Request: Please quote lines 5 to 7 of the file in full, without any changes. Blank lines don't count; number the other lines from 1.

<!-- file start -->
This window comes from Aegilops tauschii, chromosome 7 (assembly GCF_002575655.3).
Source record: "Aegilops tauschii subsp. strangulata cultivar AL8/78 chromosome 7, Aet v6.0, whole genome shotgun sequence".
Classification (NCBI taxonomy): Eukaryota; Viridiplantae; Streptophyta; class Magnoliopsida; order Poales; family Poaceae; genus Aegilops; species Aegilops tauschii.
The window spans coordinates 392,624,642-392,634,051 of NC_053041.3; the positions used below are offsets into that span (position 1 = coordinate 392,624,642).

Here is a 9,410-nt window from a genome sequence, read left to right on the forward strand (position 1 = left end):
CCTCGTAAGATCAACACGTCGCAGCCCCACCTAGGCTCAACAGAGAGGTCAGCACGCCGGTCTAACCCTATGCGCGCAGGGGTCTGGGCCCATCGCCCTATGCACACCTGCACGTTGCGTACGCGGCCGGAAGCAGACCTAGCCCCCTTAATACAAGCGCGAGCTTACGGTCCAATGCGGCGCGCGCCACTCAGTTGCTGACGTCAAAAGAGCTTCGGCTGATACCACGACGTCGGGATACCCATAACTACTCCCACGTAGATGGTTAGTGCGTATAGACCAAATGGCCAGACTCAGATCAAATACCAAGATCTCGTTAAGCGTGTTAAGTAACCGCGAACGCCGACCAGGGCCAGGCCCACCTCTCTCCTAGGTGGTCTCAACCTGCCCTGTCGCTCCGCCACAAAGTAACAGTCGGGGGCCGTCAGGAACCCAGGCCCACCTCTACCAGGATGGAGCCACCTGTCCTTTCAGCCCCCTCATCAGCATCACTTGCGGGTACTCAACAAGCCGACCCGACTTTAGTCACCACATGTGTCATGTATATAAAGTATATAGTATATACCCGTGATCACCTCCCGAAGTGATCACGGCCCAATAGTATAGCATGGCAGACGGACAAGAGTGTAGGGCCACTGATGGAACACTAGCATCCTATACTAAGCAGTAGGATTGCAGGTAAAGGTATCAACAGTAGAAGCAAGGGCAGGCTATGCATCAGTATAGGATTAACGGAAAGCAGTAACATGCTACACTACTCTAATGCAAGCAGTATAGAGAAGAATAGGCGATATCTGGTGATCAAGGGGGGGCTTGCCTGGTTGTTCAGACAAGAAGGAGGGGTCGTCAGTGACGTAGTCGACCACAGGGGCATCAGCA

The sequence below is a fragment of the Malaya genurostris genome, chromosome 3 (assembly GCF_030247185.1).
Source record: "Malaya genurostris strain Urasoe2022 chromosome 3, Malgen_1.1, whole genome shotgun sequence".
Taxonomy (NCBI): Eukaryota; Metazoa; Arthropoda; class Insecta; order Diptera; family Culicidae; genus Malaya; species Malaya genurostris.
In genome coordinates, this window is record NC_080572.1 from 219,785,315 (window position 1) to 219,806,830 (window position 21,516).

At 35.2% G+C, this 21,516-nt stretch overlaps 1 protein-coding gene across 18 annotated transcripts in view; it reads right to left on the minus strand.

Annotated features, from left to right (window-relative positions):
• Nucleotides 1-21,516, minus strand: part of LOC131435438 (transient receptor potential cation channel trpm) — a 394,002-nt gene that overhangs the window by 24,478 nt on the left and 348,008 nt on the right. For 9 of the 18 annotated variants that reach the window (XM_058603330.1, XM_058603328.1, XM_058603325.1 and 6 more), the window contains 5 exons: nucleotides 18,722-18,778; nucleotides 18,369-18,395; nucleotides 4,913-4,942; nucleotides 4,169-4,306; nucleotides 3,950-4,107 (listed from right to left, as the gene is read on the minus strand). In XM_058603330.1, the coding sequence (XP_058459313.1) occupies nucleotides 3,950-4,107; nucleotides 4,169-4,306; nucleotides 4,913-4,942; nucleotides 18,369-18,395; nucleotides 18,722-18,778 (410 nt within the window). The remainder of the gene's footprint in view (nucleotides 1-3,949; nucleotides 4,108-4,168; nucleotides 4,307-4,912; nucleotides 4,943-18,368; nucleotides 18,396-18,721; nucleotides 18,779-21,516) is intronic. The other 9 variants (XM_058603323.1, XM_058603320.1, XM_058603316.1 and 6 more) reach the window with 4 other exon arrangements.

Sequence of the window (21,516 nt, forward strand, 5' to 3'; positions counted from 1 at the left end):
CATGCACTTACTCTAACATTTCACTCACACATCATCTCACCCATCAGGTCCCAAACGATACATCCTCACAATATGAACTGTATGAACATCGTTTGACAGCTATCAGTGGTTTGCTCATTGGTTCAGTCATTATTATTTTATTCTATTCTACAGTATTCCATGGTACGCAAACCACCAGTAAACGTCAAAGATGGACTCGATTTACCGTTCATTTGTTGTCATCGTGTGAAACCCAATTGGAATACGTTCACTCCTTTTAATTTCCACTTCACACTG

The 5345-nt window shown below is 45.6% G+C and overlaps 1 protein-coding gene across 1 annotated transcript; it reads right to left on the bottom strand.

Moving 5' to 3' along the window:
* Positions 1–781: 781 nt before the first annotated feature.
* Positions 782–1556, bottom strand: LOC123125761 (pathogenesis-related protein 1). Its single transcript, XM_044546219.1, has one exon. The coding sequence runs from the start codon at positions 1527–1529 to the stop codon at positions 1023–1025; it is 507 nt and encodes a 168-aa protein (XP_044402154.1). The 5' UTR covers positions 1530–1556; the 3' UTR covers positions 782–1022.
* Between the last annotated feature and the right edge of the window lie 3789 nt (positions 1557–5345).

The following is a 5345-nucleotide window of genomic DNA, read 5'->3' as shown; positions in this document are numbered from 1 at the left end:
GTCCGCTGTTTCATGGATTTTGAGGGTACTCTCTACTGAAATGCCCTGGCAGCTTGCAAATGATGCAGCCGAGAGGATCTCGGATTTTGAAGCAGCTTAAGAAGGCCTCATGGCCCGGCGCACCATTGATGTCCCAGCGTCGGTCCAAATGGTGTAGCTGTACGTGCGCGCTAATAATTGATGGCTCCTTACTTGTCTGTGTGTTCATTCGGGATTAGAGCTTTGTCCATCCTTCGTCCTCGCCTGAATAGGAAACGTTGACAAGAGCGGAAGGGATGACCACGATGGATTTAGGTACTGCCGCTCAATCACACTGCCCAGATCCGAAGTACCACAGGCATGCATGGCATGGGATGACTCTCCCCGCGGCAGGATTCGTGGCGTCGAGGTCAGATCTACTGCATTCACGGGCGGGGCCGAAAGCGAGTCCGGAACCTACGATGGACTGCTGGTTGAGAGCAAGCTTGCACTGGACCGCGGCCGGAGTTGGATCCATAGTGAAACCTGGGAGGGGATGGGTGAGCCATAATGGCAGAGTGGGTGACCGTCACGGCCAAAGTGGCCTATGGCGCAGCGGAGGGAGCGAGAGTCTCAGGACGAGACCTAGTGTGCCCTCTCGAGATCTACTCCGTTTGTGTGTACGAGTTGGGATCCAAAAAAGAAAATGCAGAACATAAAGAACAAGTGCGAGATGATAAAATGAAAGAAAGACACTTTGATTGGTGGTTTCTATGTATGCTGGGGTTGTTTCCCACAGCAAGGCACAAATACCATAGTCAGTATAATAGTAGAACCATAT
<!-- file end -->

Here is a 9,410-nt window from a genome sequence, read left to right on the forward strand (position 1 = left end):
CCTCGTAAGATCAACACGTCGCAGCCCCACCTAGGCTCAACAGAGAGGTCAGCACGCCGGTCTAACCCTATGCGCGCAGGGGTCTGGGCCCATCGCCCTATGCACACCTGCACGTTGCGTACGCGGCCGGAAGCAGACCTAGCCCCCTTAATACAAGCGCGAGCTTACGGTCCAATGCGGCGCGCGCCACTCAGTTGCTGACGTCAAAAGAGCTTCGGCTGATACCACGACGTCGGGATACCCATAACTACTCCCACGTAGATGGTTAGTGCGTATAGACCAAATGGCCAGACTCAGATCAAATACCAAGATCTCGTTAAGCGTGTTAAGTAACCGCGAACGCCGACCAGGGCCAGGCCCACCTCTCTCCTAGGTGGTCTCAACCTGCCCTGTCGCTCCGCCACAAAGTAACAGTCGGGGGCCGTCAGGAACCCAGGCCCACCTCTACCAGGATGGAGCCACCTGTCCTTTCAGCCCCCTCATCAGCATCACTTGCGGGTACTCAACAAGCCGACCCGACTTTAGTCACCACATGTGTCATGTATATAAAGTATATAGTATATACCCGTGATCACCTCCCGAAGTGATCACGGCCCAATAGTATAGCATGGCAGACGGACAAGAGTGTAGGGCCACTGATGGAACACTAGCATCCTATACTAAGCAGTAGGATTGCAGGTAAAGGTATCAACAGTAGAAGCAAGGGCAGGCTATGCATCAGTATAGGATTAACGGAAAGCAGTAACATGCTACACTACTCTAATGCAAGCAGTATAGAGAAGAATAGGCGATATCTGGTGATCAAGGGGGGGCTTGCCTGGTTGTTCAGACAAGAAGGAGGGGTCGTCAGTGACGTAGTCGACCACAGGGGCATCAGCA

The sequence below is a fragment of the Malaya genurostris genome, chromosome 3 (assembly GCF_030247185.1).